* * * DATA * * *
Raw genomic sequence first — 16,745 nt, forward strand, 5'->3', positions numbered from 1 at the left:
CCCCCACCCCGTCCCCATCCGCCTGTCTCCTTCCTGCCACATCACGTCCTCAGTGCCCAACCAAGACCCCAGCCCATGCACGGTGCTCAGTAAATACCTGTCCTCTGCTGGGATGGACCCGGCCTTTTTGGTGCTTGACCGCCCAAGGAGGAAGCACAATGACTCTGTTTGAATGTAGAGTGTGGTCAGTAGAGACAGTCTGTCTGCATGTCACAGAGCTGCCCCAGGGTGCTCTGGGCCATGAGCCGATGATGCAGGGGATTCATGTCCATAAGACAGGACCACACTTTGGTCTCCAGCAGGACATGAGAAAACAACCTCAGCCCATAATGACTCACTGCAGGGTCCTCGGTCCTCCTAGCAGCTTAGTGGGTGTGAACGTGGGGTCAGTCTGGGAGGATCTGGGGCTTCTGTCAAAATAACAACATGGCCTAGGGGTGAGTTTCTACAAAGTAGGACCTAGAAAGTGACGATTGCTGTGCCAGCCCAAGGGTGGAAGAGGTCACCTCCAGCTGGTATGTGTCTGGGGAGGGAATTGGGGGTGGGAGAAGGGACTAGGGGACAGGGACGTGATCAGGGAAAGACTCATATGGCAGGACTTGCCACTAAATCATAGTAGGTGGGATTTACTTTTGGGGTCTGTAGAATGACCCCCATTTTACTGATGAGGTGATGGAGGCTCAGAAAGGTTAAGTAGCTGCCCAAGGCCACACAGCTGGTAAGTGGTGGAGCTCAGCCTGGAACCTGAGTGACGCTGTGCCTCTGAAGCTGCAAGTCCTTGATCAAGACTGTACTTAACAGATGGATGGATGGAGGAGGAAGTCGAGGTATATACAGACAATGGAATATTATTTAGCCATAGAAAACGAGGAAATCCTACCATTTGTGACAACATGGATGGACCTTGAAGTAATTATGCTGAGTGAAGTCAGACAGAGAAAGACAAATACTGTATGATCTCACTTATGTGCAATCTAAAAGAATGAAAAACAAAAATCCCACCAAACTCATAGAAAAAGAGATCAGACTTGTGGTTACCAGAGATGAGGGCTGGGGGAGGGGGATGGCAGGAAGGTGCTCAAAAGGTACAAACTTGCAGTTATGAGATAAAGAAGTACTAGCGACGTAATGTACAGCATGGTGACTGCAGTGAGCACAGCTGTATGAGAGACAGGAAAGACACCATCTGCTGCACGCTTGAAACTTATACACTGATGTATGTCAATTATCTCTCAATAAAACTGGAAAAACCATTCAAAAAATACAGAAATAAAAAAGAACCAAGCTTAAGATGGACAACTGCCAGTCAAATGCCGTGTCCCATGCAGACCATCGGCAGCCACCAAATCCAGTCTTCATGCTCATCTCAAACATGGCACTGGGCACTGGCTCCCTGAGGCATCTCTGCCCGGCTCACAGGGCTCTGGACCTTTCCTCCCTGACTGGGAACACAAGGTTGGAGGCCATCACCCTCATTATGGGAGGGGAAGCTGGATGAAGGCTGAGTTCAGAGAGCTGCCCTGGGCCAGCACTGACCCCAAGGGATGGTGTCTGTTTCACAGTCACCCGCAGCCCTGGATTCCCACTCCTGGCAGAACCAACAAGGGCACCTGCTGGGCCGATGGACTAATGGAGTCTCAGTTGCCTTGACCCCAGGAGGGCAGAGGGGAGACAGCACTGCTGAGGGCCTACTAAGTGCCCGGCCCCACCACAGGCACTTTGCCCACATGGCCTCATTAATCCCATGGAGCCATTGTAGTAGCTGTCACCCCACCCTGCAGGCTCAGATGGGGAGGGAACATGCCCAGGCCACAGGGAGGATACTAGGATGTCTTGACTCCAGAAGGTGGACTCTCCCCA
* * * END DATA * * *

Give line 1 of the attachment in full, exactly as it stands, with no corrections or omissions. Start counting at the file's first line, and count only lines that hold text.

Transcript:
Raw genomic sequence first — 16,745 nt, forward strand, 5'->3', positions numbered from 1 at the left: